In a study from Danish researchers, patients who switched to an adalimumab biosimilar had similar drug retention as adalimumab originator, but they also suffered more dermatologic adverse events.
In a second study, U.S. researchers documented similar and significant disease improvement after treatment with both infliximab and infliximab-abda in patients with hidradenitis suppurativa and concluded that infliximab-abda may be a viable treatment option for hidradenitis suppurativa.
Liz Meszaros, Deputy Managing Editor, BreakingMED™
The Biological Treatment in Danish Dermatology (DERMBIO) registry has entered into agreements with Abbvie, Eli Lily, Almirall, UCB, Novartis, Janssen, and Leo Pharma. They received postmarketing data but had no influence on the data collection, statistical analyses, manuscript preparation, or decision to submit.
Loft has received personal fee from Eli Lilly and Janssen outside the submitted work.
The study from Sayed and colleagues was supported by a grant from the National Institute of Health Public Health Service Ruth L. Kirschstein National Research Service Award.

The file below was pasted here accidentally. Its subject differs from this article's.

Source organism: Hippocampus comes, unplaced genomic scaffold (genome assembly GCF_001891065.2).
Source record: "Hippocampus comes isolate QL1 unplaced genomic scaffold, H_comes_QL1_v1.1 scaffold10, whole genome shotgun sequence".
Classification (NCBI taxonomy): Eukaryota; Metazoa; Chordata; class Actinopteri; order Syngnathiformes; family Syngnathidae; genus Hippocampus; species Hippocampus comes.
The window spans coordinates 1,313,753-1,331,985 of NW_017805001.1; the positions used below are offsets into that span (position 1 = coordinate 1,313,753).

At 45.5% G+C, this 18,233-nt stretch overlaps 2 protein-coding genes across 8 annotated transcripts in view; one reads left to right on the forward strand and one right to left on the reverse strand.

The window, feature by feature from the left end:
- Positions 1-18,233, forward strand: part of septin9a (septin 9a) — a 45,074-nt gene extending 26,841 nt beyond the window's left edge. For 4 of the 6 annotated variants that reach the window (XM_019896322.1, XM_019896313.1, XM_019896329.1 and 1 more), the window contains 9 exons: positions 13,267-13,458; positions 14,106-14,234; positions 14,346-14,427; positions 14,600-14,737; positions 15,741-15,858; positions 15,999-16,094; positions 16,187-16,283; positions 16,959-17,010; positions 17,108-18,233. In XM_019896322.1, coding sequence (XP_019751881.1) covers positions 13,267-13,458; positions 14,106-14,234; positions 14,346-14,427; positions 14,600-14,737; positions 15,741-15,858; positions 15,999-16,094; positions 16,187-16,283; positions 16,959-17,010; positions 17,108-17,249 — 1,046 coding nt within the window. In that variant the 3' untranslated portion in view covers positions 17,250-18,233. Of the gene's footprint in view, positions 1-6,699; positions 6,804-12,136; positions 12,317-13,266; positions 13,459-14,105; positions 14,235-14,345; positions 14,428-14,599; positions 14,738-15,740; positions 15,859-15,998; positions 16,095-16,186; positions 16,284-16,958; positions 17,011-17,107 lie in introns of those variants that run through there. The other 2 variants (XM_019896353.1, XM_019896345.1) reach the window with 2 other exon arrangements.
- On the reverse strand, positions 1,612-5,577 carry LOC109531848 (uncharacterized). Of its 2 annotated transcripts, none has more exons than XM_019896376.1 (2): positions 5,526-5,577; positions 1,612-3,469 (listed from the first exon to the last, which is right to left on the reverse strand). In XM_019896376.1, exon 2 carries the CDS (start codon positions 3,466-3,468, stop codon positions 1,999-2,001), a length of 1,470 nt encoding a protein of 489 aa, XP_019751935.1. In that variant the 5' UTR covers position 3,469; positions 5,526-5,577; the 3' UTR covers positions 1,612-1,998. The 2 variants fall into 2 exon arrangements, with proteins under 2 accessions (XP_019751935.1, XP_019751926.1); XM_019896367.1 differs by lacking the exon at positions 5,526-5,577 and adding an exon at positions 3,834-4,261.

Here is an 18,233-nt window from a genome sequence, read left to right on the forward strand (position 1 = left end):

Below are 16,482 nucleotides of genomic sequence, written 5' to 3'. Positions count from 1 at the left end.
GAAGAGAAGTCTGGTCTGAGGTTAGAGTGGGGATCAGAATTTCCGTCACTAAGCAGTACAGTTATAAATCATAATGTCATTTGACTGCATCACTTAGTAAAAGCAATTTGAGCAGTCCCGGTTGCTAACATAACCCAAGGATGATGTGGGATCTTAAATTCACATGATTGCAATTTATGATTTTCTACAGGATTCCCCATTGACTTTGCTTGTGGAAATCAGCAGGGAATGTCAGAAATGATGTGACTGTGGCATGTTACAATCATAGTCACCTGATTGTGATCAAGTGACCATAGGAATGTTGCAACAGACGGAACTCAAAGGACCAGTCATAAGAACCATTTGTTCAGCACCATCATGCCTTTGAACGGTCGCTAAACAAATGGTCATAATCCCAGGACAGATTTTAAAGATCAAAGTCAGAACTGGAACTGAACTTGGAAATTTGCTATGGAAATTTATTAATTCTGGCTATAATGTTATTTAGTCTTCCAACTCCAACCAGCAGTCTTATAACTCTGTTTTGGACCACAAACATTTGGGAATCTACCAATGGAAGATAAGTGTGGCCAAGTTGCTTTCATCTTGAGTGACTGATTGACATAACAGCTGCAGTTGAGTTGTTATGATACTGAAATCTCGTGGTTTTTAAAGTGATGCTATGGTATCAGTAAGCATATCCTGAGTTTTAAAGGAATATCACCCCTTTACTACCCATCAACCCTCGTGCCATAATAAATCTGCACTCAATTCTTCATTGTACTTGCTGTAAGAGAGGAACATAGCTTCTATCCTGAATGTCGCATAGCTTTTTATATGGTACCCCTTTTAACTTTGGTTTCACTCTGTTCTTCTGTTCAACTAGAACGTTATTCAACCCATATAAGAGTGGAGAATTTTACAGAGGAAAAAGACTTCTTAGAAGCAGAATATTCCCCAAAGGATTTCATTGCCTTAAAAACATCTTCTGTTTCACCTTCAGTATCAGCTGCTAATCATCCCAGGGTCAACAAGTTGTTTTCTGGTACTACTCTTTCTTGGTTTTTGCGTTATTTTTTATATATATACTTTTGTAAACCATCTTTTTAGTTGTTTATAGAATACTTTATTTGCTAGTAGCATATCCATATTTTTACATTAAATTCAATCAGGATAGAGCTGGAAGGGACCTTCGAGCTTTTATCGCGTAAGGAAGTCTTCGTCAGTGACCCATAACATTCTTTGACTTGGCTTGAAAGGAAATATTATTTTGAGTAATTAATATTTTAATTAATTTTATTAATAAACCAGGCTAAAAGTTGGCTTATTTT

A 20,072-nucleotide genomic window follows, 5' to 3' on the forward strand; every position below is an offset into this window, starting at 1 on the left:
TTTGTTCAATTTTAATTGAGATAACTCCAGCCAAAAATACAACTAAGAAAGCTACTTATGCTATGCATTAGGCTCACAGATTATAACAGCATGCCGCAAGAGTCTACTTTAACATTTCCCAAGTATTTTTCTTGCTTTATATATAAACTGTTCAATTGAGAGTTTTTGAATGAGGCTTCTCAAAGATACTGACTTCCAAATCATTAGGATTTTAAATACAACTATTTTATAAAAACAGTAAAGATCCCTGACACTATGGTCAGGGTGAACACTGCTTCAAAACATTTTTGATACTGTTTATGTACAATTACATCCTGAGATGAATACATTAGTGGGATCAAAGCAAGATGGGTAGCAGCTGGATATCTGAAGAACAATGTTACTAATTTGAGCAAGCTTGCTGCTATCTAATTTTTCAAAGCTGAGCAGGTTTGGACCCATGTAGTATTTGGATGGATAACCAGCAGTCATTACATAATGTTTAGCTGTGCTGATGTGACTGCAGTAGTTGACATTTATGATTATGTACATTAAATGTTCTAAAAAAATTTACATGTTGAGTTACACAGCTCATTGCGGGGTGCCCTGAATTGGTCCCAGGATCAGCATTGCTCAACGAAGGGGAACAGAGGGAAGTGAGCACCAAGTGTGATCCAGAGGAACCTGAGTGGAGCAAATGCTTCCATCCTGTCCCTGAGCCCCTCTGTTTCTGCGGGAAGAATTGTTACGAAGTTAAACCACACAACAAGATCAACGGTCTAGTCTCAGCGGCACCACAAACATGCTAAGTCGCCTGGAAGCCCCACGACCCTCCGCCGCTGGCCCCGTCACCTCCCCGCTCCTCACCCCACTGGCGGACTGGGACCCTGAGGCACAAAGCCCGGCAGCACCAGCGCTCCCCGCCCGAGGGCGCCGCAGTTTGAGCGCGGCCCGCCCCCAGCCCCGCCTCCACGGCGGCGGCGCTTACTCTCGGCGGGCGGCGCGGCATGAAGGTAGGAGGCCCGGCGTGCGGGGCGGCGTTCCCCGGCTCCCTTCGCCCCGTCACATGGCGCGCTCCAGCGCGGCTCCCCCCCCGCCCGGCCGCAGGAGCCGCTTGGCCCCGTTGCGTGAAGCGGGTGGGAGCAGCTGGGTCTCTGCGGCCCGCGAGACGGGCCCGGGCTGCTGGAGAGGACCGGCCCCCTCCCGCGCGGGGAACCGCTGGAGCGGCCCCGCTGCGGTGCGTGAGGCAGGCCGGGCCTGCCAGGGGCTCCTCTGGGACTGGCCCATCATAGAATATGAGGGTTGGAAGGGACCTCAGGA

Sayed has received personal fees or personal fees paid to the institution from AbbVie, Novartis, Chemocentryx, GlaxoSmithKline, Incyte, InflaRx, and UCB.
Lebwohl is an employee of Mount Sinai; receiving research funds from AbbVie, Amgen, Arcutis, Avotres, Boehringer Ingelheim, Dermavant, Eli Lilly and Company, Incyte, Janssen Research & Development, Ortho Dermatologics, Regeneron, and UCB; and receiving personal fees from Aditum Bio, AnaptysBio, Almirall, Arcutis, Aristea, Arrive technology, Avotres Therapeutics, BioMx, Boehringer Ingelheim, Bristol Myers Squibb, Cara Therapeutics, Castle Biosciences, Corrona, Dermavant Sciences, Dr. Reddy’s, Evelo, Evommune, Facilitate International Dermatologic Education, Forte, Foundation for Research and Education in Dermatology, Helsinn, LEO Pharma, Meiji, Mindera, Pfizer, and Verrica outside the submitted work.
Cat ID: 10
Topic ID: 75,10,730,10,105,192,925